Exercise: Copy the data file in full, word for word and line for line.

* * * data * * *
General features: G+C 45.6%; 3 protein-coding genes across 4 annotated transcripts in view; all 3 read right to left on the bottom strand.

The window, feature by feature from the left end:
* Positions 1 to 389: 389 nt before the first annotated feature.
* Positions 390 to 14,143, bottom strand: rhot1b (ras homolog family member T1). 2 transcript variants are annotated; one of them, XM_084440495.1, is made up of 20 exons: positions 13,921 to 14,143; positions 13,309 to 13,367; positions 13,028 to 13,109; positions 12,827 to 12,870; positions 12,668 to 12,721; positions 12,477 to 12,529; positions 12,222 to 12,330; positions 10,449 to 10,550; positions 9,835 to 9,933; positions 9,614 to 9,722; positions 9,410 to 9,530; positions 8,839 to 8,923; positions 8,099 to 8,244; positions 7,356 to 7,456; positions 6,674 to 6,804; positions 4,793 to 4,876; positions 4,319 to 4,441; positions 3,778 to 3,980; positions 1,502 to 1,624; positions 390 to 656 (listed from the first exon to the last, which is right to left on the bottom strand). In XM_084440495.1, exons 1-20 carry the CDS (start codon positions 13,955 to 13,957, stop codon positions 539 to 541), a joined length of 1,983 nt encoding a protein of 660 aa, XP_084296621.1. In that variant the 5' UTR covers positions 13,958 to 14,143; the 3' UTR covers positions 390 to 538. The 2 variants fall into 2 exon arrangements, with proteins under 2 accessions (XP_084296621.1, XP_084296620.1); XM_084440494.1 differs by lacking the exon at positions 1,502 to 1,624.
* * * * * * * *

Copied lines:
General features: G+C 45.6%; 3 protein-coding genes across 4 annotated transcripts in view; all 3 read right to left on the bottom strand.

The window, feature by feature from the left end:
* Positions 1 to 389: 389 nt before the first annotated feature.
* Positions 390 to 14,143, bottom strand: rhot1b (ras homolog family member T1). 2 transcript variants are annotated; one of them, XM_084440495.1, is made up of 20 exons: positions 13,921 to 14,143; positions 13,309 to 13,367; positions 13,028 to 13,109; positions 12,827 to 12,870; positions 12,668 to 12,721; positions 12,477 to 12,529; positions 12,222 to 12,330; positions 10,449 to 10,550; positions 9,835 to 9,933; positions 9,614 to 9,722; positions 9,410 to 9,530; positions 8,839 to 8,923; positions 8,099 to 8,244; positions 7,356 to 7,456; positions 6,674 to 6,804; positions 4,793 to 4,876; positions 4,319 to 4,441; positions 3,778 to 3,980; positions 1,502 to 1,624; positions 390 to 656 (listed from the first exon to the last, which is right to left on the bottom strand). In XM_084440495.1, exons 1-20 carry the CDS (start codon positions 13,955 to 13,957, stop codon positions 539 to 541), a joined length of 1,983 nt encoding a protein of 660 aa, XP_084296621.1. In that variant the 5' UTR covers positions 13,958 to 14,143; the 3' UTR covers positions 390 to 538. The 2 variants fall into 2 exon arrangements, with proteins under 2 accessions (XP_084296621.1, XP_084296620.1); XM_084440494.1 differs by lacking the exon at positions 1,502 to 1,624.